Honduras is also devoid of a mechanism for counting and aggregating votes while safeguarding people’s intent and guaranteeing a rapid dissemination of clean results. This has created strong tensions. But at least Honduras already has laws that enable electoral automation.

In light of the need to modernize the country’s system, an event sponsored by the United Nations Program for Development (UNDP), the Netherlands Institute for Multiparty Democracy (DIMD), and the National Democracy Institute (NDI) was used to advance the discussions to lead Honduras to the adoption of a new voting model.

Even though both countries have barely begun to debate these issues, it is positive that they can see the options that technology offers for promoting democratic stability in a modern electoral system. Experience has shown that E-voting has the power to settle even the most challenging elections, for instance with high levels of political polarization, complex electoral infrastructures, narrow outcomes, and up to thousands of candidates contesting simultaneously, and still yielding unquestionable results.

El Salvador faces an electoral abyss


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Salvadorans have been left with no electoral results.

El Salvador went to the polls on March 1st in order to renew legislative and municipal authorities. Although the electoral event proceeded normally, the crucial stage of vote tallying became a real nightmare, as several days have passed since the elections took place and there are still no official results. The country is facing an electoral abyss.

The Supreme Electoral Tribunal (TSE) had to break its promise of releasing “preliminary results” a few hours after closing the polling places, as the company hired to design the software for releasing results, Soluciones Aplicativas (Saplic), was unable to fulfill its duty. This has deprived the country of finishing anelection neatly, without jeopardizing its institutional and democratic stability.

The TSE announced that it will only be able to release the final official election results in two more weeks, as technical faults that had been previously detected but not fixed by the technology provider made it impossible for the software to “show the minutes” containing the allocation of votes by parties, and to enable their transmission for the preliminary count.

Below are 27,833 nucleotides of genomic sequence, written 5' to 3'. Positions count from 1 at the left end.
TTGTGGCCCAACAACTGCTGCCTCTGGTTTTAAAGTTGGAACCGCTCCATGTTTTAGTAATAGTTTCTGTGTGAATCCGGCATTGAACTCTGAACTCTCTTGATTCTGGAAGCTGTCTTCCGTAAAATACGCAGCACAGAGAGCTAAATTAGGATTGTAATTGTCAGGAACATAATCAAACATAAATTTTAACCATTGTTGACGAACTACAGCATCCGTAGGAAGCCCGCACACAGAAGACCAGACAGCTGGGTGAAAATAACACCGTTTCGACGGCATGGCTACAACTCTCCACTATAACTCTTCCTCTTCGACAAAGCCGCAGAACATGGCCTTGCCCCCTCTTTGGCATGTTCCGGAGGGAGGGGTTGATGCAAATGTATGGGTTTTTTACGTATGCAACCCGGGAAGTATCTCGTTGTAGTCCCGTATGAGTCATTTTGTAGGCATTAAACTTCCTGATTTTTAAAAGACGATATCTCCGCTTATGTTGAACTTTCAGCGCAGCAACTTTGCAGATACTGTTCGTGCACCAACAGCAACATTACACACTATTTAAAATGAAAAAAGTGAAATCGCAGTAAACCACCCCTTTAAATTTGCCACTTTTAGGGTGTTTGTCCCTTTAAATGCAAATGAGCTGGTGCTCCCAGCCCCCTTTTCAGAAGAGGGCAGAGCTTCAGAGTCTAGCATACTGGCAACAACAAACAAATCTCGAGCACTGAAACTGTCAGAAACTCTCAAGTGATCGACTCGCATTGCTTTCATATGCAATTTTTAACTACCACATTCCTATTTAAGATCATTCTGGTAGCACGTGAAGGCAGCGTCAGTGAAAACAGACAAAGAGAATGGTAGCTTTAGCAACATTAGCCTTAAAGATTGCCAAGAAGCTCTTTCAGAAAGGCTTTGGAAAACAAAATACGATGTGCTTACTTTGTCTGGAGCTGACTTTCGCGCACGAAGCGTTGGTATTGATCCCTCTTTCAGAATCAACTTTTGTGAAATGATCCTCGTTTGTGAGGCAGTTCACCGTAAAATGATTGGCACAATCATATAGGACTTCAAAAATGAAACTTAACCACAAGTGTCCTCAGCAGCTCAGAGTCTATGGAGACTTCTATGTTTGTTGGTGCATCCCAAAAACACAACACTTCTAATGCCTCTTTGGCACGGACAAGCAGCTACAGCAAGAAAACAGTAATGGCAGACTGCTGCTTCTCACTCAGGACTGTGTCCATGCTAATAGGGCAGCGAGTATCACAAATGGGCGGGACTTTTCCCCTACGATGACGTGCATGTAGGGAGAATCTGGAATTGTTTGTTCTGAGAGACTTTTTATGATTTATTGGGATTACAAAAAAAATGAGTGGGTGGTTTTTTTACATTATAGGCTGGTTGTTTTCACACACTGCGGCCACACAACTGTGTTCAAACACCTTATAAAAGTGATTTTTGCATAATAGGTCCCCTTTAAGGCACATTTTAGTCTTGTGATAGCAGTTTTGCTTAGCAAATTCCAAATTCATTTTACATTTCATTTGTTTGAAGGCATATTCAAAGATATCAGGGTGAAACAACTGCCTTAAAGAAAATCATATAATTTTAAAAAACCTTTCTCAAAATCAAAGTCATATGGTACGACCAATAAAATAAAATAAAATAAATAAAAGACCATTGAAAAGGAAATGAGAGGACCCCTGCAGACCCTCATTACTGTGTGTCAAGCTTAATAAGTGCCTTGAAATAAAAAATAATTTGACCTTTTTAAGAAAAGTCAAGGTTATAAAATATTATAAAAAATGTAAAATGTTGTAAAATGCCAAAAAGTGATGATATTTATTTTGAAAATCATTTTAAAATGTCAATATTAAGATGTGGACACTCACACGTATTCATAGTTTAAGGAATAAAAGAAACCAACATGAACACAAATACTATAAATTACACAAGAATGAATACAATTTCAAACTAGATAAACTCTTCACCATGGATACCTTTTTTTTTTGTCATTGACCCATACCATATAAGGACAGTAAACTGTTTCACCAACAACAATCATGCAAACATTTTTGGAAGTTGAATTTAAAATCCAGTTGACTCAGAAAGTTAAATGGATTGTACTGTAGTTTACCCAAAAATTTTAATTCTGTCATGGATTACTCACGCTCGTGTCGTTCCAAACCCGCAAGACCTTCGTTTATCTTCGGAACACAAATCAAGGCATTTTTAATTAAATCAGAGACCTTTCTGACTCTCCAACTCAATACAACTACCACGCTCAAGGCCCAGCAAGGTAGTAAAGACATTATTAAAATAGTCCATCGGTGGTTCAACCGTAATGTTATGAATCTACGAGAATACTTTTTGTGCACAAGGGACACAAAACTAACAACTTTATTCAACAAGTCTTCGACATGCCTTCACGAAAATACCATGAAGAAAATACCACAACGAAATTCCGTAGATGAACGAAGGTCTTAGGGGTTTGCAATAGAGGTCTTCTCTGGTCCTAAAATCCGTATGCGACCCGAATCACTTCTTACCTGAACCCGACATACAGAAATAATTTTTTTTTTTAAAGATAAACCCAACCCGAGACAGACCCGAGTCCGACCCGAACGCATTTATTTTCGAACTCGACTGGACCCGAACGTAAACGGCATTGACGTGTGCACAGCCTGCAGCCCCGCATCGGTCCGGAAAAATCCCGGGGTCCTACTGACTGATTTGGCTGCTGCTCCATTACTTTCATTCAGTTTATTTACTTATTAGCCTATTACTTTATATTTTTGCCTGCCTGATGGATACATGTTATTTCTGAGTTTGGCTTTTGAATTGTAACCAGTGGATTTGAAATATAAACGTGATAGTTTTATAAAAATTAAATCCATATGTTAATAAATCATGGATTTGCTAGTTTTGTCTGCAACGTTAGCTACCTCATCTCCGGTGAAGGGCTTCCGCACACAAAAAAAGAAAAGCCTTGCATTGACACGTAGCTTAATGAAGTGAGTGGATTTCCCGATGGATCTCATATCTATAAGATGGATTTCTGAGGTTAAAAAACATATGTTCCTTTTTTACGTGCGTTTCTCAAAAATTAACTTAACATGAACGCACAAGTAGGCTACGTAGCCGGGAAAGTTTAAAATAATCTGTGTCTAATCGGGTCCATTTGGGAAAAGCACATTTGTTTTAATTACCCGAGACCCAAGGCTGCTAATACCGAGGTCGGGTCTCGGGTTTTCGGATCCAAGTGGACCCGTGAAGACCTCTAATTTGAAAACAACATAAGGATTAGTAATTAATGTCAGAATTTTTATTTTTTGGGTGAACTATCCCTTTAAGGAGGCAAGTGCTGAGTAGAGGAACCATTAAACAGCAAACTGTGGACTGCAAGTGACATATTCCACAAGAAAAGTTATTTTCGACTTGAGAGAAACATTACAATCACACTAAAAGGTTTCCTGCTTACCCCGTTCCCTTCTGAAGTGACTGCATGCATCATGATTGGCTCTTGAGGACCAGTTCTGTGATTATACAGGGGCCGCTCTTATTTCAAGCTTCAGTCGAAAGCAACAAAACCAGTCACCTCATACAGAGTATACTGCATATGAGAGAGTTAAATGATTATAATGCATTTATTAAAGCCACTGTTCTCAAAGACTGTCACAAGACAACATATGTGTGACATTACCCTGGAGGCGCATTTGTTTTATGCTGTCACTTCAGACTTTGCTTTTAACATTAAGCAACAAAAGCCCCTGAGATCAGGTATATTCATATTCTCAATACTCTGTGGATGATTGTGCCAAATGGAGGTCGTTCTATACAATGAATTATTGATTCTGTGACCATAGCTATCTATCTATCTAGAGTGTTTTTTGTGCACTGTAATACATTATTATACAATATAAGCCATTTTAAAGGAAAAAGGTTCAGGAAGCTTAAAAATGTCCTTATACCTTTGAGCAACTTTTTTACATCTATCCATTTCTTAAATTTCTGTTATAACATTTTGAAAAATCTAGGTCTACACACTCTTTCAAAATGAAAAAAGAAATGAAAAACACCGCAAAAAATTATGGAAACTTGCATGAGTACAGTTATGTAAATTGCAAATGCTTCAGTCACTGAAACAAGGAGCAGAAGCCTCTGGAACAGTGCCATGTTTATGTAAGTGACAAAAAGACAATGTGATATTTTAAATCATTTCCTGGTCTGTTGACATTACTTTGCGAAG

The faulty performance of the company led the TSE president, Julio Olivo to denounce deliberate irregularities: “I can safely say that there was sabotage, because I have evidence for this,” he declared before the Public Prosecutor.
While the authorities unravel what happened, there is a thesis circulating that the source of all evil in this election in El Salvador was the tender process in which Saplic was awarded the contract to develop the program for releasing electoral results.

Although other companies bid for this tender, having well-known experience in electoral technology, which in the past have automated different electoral stages, or which even guaranteed the success of 100% automated elections in various countries, a local company “with no other guarantee about its experience and performance record than the word of technical advisors” was chosen. Local media outlets point out that TSE magistrates acknowledged that they chose Saplic “in good faith.” Since the magistrates had neither educational background nor any experience in computing, they followed recommendations from the specialists they consulted.

The TSE’s former president, Eugenio Chicas, also criticized the company and the electoral body. He stated that choosing Saplic was an irresponsible decision, as it was not based on technical criteria.

In light of the progress of technology, and even of e-voting best practices, what has happened in El Salvador is unacceptable and must be amended. Risking political stability of a country by overlooking vital elements in a tender process and those inherent to the adoption of automated systems can only leave the people’s intent adrift and harm trust in the institutions.